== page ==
Film salutes video game pioneers |

Film salutes video game pioneers

"Chasing Ghosts" photo by Enrico Ferrorelli taken in 1982.

Lincoln Ruchti and Michael Verrechia won’t be delivered to the world premiere of their first feature-length film in a limousine. Laughing, Verrechia says, "more like a Hyundai." But for the two filmmakers, being accepted into the Sundance Film Festival is on a par with an Oscar nomination.

Their luggage, however, will require some special handling.

Ruchti and Verrechia’s feature-length film about the golden era of video arcades, and the quirky characters who played them, will screen as part of this year’s Sundance Documentary Competition and the pair plan to pack along a couple of vintage video game cabinets in order to set up a mini arcade to help audiences get into the spirit.

According to Ruchti, the project was inspired by a Life Magazine photo of a group of teens posing in front of the mecca for early video gamers The Twin Galaxies Arcade in Ottumwa, Iowa. They had moved some of the game tables onto the street for the magazine shoot and seeing their 1980s tee shirts and calculator watches, Ruchti had an epiphany.

He called longtime friend Verrechia, and announced that he had found a subject for that movie they had always talked about making one day, a movie that might even be worthy of Sundance.

"Our intention was to make an awesome documentary. Sundance was always the objective. It is perceived as the best, it is the benchmark."

But funding was as Verrechia, a professional financial consultant says, "a monumental challenge."

They started out by cold calling potential sponsors in the video game industry. "We were shot down in less than two minutes," he said.

Making the calls became a lot like dropping quarters into the slot of a particularly daunting arcade game.

Finally a COO at a video game retail chain in Philadelphia took the bait.

"I had to buy a suit," lamented Ruchti who makes corporate videos for a living.

They worked up a treatment and a business plan managed to charm the executive.

"Considering this was our first film, we were blown away that they signed on with us immediately," said Verrechia.

The next step was to track down some of the players in the photograph. One was Bill Mitchell who is reputed to be one of the few people on Earth to score a perfect game on PacMan. Another was Walter Day, owner of the Twin Galaxies Arcade, who was considered to be "the grandfather of high scoring." Day’s claim to fame was maintaining a scoreboard hotline and keeping track of the game champs. "He was the dreamer who brought them all together," says Verrechia.

Fortunately for Ruchti and Verrechia, Day’s hotline had morphed into a website and Day was eager to help the two filmmakers identify and find the rest of the gang.

They found Mitchell running a group of restaurants in Florida, and learned he was still passionate about playing.

They found Ron and Joel who alternated as champions of "Besrzerk."

Pretty soon Ruchti who lived in Los Angeles and Verrechia who lived in New York, found themselves flying all over the country to talk with the pioneers of what has since become the ubiquitous computer game industry. They reminisced with some of the first players of games like Centipede, Donkey Kong and Space Invaders.

"They were the best of the best&they could play 40 hours on one quarter," said Ruchti. "The guys all had these cool stories to tell."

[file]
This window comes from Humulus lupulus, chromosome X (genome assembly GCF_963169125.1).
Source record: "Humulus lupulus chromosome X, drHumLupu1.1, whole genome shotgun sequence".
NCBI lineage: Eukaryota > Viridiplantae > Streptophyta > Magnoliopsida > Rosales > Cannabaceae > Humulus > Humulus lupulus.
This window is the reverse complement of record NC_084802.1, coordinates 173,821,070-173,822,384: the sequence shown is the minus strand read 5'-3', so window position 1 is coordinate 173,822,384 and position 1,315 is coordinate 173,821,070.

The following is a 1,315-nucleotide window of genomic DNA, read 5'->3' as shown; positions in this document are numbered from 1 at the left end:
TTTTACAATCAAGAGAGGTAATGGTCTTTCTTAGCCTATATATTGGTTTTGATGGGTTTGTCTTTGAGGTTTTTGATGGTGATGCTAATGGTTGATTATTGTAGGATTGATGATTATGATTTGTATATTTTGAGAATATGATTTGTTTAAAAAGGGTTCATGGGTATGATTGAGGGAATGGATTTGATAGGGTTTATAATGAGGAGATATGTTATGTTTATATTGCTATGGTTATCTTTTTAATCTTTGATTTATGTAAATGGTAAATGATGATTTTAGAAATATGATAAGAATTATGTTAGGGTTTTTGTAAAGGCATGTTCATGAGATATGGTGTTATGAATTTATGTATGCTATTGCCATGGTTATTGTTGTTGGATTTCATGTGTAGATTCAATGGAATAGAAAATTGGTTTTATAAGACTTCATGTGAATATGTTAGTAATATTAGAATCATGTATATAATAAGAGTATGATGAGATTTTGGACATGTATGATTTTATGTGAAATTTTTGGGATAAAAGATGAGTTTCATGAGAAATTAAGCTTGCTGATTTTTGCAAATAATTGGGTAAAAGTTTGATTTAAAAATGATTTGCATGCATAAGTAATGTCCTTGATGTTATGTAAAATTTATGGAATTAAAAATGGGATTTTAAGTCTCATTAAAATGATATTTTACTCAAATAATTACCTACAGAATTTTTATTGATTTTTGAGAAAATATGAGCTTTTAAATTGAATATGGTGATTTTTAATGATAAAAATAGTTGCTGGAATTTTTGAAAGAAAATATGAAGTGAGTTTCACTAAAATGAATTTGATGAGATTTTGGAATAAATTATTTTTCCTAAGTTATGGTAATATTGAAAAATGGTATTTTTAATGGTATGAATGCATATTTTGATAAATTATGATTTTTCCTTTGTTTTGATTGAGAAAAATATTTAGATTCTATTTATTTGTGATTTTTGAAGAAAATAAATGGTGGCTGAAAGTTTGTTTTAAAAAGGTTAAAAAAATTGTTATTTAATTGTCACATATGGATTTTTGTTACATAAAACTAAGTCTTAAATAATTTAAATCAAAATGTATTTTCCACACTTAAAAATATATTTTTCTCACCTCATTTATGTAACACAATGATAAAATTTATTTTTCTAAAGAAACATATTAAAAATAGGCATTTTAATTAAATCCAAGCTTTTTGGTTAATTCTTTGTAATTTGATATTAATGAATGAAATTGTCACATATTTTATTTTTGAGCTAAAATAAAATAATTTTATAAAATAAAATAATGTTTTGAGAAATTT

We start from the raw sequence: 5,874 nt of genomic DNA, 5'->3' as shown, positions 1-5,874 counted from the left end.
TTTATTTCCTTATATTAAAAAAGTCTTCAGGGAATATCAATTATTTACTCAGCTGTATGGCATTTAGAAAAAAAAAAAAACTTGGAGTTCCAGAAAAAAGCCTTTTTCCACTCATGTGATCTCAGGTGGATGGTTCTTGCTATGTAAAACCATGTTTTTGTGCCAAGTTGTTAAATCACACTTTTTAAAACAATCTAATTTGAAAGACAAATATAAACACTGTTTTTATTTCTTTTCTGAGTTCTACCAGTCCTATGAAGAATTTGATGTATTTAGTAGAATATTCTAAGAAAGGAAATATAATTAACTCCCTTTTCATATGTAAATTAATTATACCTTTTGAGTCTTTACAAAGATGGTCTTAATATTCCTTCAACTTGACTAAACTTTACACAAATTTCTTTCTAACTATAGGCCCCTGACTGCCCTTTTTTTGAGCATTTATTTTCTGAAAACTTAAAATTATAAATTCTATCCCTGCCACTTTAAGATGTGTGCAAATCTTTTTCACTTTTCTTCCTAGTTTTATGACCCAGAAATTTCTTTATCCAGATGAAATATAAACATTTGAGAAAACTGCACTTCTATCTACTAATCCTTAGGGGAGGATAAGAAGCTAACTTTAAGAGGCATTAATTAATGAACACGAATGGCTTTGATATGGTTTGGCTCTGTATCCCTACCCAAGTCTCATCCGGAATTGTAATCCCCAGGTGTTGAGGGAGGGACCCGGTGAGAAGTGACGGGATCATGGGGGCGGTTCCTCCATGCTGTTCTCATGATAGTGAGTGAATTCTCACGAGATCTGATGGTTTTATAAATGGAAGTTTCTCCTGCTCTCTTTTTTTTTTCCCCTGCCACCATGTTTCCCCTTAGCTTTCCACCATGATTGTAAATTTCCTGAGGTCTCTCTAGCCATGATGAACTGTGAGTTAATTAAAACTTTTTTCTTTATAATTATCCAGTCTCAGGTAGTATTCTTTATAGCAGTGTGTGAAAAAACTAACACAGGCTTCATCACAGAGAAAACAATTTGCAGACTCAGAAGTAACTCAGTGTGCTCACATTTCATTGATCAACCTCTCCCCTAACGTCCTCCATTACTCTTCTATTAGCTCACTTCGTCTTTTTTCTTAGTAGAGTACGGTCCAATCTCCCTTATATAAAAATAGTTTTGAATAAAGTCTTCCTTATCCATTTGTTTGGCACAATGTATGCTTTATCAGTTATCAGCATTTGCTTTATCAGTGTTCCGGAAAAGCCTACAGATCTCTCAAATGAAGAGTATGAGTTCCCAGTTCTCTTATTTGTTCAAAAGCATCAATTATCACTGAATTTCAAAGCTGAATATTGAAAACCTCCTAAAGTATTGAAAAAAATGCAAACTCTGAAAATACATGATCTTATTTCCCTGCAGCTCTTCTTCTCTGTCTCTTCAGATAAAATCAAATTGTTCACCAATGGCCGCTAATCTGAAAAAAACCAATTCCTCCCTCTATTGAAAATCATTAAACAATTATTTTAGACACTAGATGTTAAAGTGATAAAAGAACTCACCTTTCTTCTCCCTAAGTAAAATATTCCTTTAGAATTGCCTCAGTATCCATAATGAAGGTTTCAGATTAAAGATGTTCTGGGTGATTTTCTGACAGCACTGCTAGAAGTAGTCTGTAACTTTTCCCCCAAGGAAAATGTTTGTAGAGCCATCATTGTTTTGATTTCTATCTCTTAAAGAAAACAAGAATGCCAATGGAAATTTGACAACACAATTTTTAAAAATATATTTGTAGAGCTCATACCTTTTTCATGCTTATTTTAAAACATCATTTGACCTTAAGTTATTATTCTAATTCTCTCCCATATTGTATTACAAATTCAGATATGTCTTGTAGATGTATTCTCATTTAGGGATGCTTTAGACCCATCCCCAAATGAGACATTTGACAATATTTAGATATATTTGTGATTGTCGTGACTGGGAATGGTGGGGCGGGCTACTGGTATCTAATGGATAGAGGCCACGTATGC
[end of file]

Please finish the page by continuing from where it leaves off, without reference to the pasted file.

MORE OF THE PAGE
They struck real pay dirt though when Day pulled an old U-Matic tape out of his personal collection. The tape contained live footage shot in 1982 of some of the same people they had been interviewing and it helped to bring that era back to life.

"We wanted to play on that nostalgia, to take them back to 1982, to remember how the carpets smelled," says Ruchti.

According to Ruchti, "Space Invaders" was one of the first video games in which people dropped a quarter in a slot and played a game on an electronic screen. "Then PacMan explodes and the technology improves and eventually the Nintendo home system came out and everyone went home to play."

Hundreds of video arcades across the country shut down, but the champions whose names once lit up the Twin Galaxies high scoring chart, "still share a moment in time," says Verrechia.

During the Sundance Film Festival their names will be up in lights once again as Sundance filmgoers relive the dawn of the video game era.

Chasing Ghosts is setting up a special Sundance arcade at 333 Main Street, the Main Street Mall, Jan. 19 24. Visitors can play vintage games from the 1980s including TRON, PACMAN, MS. PACMAN, CENTIPEDE, MILLIPEDE, MISSLE COMMAND, ROBOTRON, BERZERK, GALAGA and SUPER PACMAN

"Chasing Ghosts" directed by Lincoln Ruchti and produced by Michael Verrechia screens in the Sundance Film Festival Documentary Competition at the following times and locations:

Monday, Jan. 22, 11:30 a.m. Prospector Square Theater, Park City

Tuesday, Jan. 23, 9:30 p.m. Holiday Village Cinema IV, Park City

Thursday, Jan. 25, 3:15 p.m. Holiday Village Cinema III, Park City

Friday, Jan. 26, 6:45 p.m. Broadway Centre Cinemas V, SLC

Saturday, Jan. 27, 10 a.m. Holiday Village Cinema IIV, Park City

Support Local Journalism

Support Local Journalism

Readers around Park City and Summit County make the Park Record's work possible. Your financial contribution supports our efforts to deliver quality, locally relevant journalism.

Now more than ever, your support is critical to help us keep our community informed about the evolving coronavirus pandemic and the impact it is having locally. Every contribution, however large or small, will make a difference.

Each donation will be used exclusively for the development and creation of increased news coverage.


Start a dialogue, stay on topic and be civil.
If you don't follow the rules, your comment may be deleted.

User Legend: iconModerator iconTrusted User


See more